It is only fortunate, then, that demography and long-deferred voter registrations have made it expedient for those who've flourished by the past to compete for flourishing in the present. Even as expanded voter registrations, and the equal protection of the ballot ("one man, one vote") endure renewed, reinvented attack, those who've flourished by the past have gained enough experience with the relo-cation of icons, to know how to extract their import, even in their transit. 

It's July and in South Carolina the young are stepping into every available tide, lake and stream. Isn't it remarkable, how in this act, more possibly even than at this age, they resemble, even reveal, an unprovincial character, claiming an amenity, of which the defining, irresistible promise is the same for everyone? The animals come in herds or flocks or packs, but only for themselves. Yet every time that one, solitary fellow immerses himself in the stream, he discovers the feeling of everyone else. As if it might be all they could expect, they step like mammals toward refreshment, who come to inhabit adjustment.

The times won't be changing South Carolinians. It's grounds enough for celebration, to have them all.


Wednesday, July 8, 2015

In living memory

Possibly we might hear
less talk of a failure
of obligation, from the
most chronically failed
state in modern history.

       One of the advantages
       of acquiring a little
       capital with a page is
       that in an emergency,
       some can be spent. It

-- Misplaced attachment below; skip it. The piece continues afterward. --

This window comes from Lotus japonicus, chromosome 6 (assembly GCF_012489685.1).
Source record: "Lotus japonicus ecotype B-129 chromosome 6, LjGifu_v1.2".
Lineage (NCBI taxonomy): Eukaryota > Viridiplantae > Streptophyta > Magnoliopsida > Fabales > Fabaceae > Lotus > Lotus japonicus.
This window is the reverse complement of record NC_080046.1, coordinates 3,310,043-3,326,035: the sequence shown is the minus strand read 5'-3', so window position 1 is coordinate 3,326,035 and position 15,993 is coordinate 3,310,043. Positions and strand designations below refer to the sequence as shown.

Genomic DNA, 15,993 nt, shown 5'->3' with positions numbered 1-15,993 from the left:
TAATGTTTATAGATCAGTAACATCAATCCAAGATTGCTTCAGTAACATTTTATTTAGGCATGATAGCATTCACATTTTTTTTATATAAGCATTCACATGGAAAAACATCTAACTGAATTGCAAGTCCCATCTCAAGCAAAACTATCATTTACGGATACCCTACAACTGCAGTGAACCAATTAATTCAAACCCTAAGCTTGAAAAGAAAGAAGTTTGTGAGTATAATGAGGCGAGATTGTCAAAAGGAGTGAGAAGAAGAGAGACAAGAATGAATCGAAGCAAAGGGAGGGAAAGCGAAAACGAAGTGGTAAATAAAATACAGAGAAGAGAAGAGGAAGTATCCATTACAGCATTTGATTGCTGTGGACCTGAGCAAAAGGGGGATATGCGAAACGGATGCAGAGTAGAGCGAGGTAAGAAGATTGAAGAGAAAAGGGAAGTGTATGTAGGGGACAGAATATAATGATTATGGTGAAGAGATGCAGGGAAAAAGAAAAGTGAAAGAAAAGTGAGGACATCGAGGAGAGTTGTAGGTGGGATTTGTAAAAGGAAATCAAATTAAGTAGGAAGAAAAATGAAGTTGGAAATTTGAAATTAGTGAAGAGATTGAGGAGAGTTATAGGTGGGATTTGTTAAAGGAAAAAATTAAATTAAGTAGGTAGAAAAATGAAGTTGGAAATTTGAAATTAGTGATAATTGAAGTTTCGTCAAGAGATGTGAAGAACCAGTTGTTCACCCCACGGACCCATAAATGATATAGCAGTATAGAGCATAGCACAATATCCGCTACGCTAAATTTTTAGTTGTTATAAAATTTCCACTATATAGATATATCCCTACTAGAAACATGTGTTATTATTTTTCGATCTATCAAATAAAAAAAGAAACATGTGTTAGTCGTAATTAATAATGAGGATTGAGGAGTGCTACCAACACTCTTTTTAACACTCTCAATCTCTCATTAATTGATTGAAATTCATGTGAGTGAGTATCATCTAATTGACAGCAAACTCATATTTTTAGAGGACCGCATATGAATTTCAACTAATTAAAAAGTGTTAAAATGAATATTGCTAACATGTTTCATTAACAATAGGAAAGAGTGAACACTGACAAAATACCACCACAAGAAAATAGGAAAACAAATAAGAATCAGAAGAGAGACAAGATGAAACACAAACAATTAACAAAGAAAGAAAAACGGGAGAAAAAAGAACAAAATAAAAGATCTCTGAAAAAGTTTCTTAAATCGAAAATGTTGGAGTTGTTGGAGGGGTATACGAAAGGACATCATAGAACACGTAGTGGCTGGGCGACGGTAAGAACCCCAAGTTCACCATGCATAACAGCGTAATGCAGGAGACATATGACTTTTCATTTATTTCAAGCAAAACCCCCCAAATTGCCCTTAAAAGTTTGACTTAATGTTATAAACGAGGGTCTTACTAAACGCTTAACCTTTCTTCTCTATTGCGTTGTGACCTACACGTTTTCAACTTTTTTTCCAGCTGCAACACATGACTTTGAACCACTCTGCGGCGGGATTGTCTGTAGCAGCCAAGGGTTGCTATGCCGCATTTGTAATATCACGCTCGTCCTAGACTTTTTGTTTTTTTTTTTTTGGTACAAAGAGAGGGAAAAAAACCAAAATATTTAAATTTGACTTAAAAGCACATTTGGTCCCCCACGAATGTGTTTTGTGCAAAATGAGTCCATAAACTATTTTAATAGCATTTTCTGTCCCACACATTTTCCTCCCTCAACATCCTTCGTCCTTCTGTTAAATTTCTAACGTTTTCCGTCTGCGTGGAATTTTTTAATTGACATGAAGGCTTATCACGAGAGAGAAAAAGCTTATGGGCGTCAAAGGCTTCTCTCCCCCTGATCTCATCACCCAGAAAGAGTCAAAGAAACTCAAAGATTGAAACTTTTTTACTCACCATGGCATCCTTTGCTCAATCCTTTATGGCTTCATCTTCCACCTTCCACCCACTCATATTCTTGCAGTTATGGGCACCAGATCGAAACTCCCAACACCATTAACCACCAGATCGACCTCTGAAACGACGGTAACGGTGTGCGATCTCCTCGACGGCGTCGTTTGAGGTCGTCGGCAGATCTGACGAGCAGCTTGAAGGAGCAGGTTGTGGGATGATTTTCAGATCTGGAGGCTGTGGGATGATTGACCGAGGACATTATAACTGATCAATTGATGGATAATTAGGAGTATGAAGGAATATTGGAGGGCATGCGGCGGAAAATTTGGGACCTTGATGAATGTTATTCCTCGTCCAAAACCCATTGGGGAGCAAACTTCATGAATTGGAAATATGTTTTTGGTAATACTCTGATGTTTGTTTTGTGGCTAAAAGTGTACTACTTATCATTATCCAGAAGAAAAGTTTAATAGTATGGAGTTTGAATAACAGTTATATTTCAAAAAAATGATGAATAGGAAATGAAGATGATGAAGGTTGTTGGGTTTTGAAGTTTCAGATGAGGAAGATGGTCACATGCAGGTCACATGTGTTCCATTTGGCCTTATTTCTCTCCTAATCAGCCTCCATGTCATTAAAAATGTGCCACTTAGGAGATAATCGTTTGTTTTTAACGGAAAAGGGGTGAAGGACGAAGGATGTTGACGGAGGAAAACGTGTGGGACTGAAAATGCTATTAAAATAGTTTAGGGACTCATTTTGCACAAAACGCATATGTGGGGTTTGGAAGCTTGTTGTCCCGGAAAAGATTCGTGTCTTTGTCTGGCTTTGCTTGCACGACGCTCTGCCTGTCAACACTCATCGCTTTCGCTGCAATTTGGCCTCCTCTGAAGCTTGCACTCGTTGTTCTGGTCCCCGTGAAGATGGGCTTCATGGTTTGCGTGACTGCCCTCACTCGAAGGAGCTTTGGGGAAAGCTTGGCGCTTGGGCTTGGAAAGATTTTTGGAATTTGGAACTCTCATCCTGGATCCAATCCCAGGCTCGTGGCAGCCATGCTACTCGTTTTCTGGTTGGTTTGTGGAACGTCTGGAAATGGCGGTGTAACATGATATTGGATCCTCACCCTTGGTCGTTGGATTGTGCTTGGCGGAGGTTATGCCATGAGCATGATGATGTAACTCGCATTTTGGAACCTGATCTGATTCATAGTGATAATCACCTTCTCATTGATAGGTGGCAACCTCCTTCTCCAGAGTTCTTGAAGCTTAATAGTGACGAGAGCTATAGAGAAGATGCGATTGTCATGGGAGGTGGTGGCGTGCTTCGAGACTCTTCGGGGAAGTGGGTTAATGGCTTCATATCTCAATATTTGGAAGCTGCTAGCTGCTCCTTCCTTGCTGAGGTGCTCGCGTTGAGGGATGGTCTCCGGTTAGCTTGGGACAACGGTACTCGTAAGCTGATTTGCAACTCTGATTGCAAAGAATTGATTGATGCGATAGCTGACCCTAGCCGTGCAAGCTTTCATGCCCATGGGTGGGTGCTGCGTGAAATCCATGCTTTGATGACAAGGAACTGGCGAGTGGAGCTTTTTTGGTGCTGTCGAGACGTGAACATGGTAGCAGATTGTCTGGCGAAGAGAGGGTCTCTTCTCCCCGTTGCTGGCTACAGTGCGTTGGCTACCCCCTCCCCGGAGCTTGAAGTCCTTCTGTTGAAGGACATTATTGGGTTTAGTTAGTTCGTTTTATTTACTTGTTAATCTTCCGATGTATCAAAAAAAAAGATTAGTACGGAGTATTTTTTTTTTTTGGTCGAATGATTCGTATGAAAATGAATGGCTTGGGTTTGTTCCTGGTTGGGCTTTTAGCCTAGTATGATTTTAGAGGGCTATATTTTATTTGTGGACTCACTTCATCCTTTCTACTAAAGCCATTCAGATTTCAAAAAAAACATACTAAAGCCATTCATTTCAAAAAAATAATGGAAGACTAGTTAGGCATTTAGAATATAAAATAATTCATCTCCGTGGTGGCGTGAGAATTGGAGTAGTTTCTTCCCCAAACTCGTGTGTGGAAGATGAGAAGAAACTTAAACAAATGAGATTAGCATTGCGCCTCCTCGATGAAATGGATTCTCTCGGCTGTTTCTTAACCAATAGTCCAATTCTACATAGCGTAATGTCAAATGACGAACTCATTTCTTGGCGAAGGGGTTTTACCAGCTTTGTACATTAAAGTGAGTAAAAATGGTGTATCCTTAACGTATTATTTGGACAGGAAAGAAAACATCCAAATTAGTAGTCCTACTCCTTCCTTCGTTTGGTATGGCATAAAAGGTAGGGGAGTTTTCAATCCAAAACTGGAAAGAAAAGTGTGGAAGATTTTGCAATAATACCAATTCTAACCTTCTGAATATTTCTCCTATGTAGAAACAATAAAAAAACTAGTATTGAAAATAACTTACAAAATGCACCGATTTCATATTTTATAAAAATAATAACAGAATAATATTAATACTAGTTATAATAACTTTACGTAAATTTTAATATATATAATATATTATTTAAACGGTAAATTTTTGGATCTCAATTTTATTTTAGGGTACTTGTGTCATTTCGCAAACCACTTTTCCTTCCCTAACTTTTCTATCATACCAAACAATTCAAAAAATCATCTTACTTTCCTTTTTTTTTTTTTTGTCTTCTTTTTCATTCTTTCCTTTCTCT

doesn't take much, to
       remember what humanity
       has spent already, to
       forgive debts greater 
       than ever could be paid.

       Who can credit this in-
       teresting new squeamish-
       ness on fiscal error?

       I don't think we get up
       in the morning to pre-
       tend we have no history,
       and I don't know anybody
       who can bear to revisit
       piety's shrill hysteria.


Tuesday, July 7, 2015

Grandiose alliances showing age

The European monetary union, like
the North Atlantic Treaty Organiza-
tion in its spanning of improbable
assimilations, from the Baltic to
Crimea, Gibraltar to the Bosporus,
is showing the same self-imposed
treachery of overreaching vanities
in imperialism by another name, os-
tensibly for contrary purposes. The
consequence, of compelling the in-
congruous to bend to the unworkable,
has exposed a little shame, no one
could miss. Will this be forgotten,
as it has been forgotten yet again,
what societies are for?

Syntagma Square
July 5, 2015
The New York Times

Sunday, July 5, 2015

Theatre in the wood

Mrs Clinton slipped into Hanover
on the 3rd, almost unannounced,
but even then drew a throng some
8 hundred strong, wearing red by
the wood at the Big Green. The
"Still for Hill" brigade fell in,
with immaculate precision, while
hamburgers emerged, under tents.

So often the nemesis of wretches
everywhere, Fate deserved credit
this time for the amends it made
in the form of poignant interven-
tion, by a child not strapped to
an IED, wandering through secur-
ity to claim a place on the bema,
the stone plinth where Dartmouth
guys used to trudge to collect
degrees. The odds, need we say,
of a child's wandering onto the
proscenium at her pronouncement
of the word for child, feminine,
by empathy of Fate alone, were
said to approximate the prospect
of her reprising this act at the
Bohemian Grove. Hamburgers and
lemonade might not pass security.

Somehow, we'll get through this.